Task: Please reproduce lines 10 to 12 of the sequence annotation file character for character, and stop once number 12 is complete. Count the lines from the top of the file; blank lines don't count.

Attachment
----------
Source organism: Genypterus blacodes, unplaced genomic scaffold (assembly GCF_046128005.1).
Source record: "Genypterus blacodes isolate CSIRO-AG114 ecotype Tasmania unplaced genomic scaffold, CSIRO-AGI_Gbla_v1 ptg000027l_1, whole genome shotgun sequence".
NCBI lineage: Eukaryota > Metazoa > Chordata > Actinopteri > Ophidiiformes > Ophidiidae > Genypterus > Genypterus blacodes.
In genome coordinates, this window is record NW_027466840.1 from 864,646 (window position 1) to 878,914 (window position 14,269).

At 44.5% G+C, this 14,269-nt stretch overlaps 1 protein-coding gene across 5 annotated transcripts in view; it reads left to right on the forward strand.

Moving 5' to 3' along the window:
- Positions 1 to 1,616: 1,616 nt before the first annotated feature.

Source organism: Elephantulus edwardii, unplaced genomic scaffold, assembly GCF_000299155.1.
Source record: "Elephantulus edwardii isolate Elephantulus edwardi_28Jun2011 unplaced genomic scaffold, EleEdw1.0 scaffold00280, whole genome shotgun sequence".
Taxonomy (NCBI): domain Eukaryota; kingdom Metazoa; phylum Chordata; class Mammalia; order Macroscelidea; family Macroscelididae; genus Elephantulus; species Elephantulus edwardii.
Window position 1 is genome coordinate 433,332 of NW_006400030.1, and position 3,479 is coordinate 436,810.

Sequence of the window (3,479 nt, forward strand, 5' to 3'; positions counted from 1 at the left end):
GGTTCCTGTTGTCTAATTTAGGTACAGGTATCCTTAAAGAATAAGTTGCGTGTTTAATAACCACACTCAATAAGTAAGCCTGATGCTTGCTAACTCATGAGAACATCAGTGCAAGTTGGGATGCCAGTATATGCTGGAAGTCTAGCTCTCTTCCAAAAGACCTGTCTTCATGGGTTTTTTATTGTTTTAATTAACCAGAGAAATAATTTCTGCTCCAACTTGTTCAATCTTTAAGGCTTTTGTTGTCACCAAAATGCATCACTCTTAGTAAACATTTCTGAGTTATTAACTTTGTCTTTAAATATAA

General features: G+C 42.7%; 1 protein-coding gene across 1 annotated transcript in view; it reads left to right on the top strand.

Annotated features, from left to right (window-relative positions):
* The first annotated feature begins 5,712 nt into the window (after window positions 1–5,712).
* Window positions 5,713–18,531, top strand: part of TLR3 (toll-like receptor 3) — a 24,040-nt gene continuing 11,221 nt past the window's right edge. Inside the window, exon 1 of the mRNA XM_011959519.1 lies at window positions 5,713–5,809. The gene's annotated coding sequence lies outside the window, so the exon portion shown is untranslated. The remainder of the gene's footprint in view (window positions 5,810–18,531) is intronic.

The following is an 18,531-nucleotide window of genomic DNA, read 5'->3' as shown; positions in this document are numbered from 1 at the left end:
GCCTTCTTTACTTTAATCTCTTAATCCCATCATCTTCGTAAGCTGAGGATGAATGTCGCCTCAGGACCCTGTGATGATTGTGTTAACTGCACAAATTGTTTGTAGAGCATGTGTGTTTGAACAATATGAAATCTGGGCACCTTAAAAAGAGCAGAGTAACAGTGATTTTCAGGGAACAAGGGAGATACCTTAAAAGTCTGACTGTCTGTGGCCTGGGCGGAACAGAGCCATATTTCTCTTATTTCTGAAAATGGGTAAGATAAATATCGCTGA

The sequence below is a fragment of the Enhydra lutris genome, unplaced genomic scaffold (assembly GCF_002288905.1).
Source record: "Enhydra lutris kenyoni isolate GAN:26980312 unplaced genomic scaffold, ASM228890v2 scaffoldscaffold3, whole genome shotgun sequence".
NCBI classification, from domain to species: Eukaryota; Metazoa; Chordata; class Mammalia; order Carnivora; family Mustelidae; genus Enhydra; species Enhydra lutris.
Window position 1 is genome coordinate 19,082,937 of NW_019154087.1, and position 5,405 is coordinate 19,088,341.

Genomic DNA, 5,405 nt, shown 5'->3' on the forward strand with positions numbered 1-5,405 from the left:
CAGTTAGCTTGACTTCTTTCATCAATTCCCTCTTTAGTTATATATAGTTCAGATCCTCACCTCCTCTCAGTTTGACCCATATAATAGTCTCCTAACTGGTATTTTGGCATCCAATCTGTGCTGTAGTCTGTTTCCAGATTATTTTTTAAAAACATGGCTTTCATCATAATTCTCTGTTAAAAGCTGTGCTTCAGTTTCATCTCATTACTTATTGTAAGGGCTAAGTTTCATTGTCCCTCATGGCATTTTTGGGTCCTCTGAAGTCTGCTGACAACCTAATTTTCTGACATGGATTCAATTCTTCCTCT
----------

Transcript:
Taxonomy (NCBI): domain Eukaryota; kingdom Metazoa; phylum Chordata; class Mammalia; order Macroscelidea; family Macroscelididae; genus Elephantulus; species Elephantulus edwardii.
Window position 1 is genome coordinate 433,332 of NW_006400030.1, and position 3,479 is coordinate 436,810.

Sequence of the window (3,479 nt, forward strand, 5' to 3'; positions counted from 1 at the left end):